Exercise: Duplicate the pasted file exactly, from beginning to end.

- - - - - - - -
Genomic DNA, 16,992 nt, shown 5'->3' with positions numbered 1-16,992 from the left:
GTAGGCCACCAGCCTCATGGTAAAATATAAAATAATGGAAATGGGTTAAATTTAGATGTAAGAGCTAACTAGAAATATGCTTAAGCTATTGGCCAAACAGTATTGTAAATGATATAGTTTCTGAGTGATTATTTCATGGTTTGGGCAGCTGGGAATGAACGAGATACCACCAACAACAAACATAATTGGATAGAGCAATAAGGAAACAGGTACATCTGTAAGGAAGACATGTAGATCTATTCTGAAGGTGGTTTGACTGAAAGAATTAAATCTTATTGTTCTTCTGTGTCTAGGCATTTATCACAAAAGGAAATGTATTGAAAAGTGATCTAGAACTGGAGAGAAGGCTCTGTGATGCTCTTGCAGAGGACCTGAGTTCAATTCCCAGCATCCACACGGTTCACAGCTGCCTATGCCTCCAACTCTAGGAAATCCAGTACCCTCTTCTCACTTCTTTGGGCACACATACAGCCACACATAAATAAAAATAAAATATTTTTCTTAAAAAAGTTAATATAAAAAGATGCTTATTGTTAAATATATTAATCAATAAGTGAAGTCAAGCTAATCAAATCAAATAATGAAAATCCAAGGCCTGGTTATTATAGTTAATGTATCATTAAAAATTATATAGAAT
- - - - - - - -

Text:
Genomic DNA, 16,992 nt, shown 5'->3' with positions numbered 1-16,992 from the left:
GTAGGCCACCAGCCTCATGGTAAAATATAAAATAATGGAAATGGGTTAAATTTAGATGTAAGAGCTAACTAGAAATATGCTTAAGCTATTGGCCAAACAGTATTGTAAATGATATAGTTTCTGAGTGATTATTTCATGGTTTGGGCAGCTGGGAATGAACGAGATACCACCAACAACAAACATAATTGGATAGAGCAATAAGGAAACAGGTACATCTGTAAGGAAGACATGTAGATCTATTCTGAAGGTGGTTTGACTGAAAGAATTAAATCTTATTGTTCTTCTGTGTCTAGGCATTTATCACAAAAGGAAATGTATTGAAAAGTGATCTAGAACTGGAGAGAAGGCTCTGTGATGCTCTTGCAGAGGACCTGAGTTCAATTCCCAGCATCCACACGGTTCACAGCTGCCTATGCCTCCAACTCTAGGAAATCCAGTACCCTCTTCTCACTTCTTTGGGCACACATACAGCCACACATAAATAAAAATAAAATATTTTTCTTAAAAAAGTTAATATAAAAAGATGCTTATTGTTAAATATATTAATCAATAAGTGAAGTCAAGCTAATCAAATCAAATAATGAAAATCCAAGGCCTGGTTATTATAGTTAATGTATCATTAAAAATTATATAGAAT